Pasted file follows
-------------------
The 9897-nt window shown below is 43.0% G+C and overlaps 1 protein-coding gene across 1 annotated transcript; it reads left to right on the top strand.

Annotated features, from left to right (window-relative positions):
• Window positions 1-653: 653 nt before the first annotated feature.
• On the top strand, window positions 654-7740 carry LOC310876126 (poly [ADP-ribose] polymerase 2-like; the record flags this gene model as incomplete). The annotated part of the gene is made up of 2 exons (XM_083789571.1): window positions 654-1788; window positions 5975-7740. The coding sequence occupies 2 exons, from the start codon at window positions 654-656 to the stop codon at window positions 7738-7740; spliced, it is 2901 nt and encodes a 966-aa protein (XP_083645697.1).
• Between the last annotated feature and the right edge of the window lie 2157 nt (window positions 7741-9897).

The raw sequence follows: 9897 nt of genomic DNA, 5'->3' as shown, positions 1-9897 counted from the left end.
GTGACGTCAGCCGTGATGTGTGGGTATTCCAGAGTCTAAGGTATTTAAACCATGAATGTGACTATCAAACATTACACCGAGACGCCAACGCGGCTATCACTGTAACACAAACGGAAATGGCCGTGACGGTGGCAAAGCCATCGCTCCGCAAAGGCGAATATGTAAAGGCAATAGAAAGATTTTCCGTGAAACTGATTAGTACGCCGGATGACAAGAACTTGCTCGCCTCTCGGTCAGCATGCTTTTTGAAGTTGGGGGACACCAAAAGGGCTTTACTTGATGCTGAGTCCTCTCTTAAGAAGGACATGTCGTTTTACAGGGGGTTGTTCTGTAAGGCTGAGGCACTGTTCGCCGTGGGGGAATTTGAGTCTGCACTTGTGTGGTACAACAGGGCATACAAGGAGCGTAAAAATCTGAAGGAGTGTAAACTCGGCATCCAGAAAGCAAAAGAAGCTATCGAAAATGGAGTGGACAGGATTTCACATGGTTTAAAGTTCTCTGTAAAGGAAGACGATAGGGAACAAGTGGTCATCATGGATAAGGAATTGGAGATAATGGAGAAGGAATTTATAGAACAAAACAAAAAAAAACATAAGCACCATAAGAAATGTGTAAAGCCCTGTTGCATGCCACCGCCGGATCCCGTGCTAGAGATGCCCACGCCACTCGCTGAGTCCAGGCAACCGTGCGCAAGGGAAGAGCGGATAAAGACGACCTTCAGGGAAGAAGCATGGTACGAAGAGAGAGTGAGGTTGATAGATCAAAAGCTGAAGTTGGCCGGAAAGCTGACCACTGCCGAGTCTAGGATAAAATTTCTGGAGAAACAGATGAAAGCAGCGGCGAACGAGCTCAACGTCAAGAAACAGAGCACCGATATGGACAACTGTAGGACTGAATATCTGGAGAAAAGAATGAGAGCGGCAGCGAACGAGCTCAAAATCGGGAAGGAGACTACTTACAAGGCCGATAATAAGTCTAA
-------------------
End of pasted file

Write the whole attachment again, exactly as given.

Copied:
The 9897-nt window shown below is 43.0% G+C and overlaps 1 protein-coding gene across 1 annotated transcript; it reads left to right on the top strand.

Annotated features, from left to right (window-relative positions):
• Window positions 1-653: 653 nt before the first annotated feature.
• On the top strand, window positions 654-7740 carry LOC310876126 (poly [ADP-ribose] polymerase 2-like; the record flags this gene model as incomplete). The annotated part of the gene is made up of 2 exons (XM_083789571.1): window positions 654-1788; window positions 5975-7740. The coding sequence occupies 2 exons, from the start codon at window positions 654-656 to the stop codon at window positions 7738-7740; spliced, it is 2901 nt and encodes a 966-aa protein (XP_083645697.1).
• Between the last annotated feature and the right edge of the window lie 2157 nt (window positions 7741-9897).

The raw sequence follows: 9897 nt of genomic DNA, 5'->3' as shown, positions 1-9897 counted from the left end.
GTGACGTCAGCCGTGATGTGTGGGTATTCCAGAGTCTAAGGTATTTAAACCATGAATGTGACTATCAAACATTACACCGAGACGCCAACGCGGCTATCACTGTAACACAAACGGAAATGGCCGTGACGGTGGCAAAGCCATCGCTCCGCAAAGGCGAATATGTAAAGGCAATAGAAAGATTTTCCGTGAAACTGATTAGTACGCCGGATGACAAGAACTTGCTCGCCTCTCGGTCAGCATGCTTTTTGAAGTTGGGGGACACCAAAAGGGCTTTACTTGATGCTGAGTCCTCTCTTAAGAAGGACATGTCGTTTTACAGGGGGTTGTTCTGTAAGGCTGAGGCACTGTTCGCCGTGGGGGAATTTGAGTCTGCACTTGTGTGGTACAACAGGGCATACAAGGAGCGTAAAAATCTGAAGGAGTGTAAACTCGGCATCCAGAAAGCAAAAGAAGCTATCGAAAATGGAGTGGACAGGATTTCACATGGTTTAAAGTTCTCTGTAAAGGAAGACGATAGGGAACAAGTGGTCATCATGGATAAGGAATTGGAGATAATGGAGAAGGAATTTATAGAACAAAACAAAAAAAAACATAAGCACCATAAGAAATGTGTAAAGCCCTGTTGCATGCCACCGCCGGATCCCGTGCTAGAGATGCCCACGCCACTCGCTGAGTCCAGGCAACCGTGCGCAAGGGAAGAGCGGATAAAGACGACCTTCAGGGAAGAAGCATGGTACGAAGAGAGAGTGAGGTTGATAGATCAAAAGCTGAAGTTGGCCGGAAAGCTGACCACTGCCGAGTCTAGGATAAAATTTCTGGAGAAACAGATGAAAGCAGCGGCGAACGAGCTCAACGTCAAGAAACAGAGCACCGATATGGACAACTGTAGGACTGAATATCTGGAGAAAAGAATGAGAGCGGCAGCGAACGAGCTCAAAATCGGGAAGGAGACTACTTACAAGGCCGATAATAAGTCTAA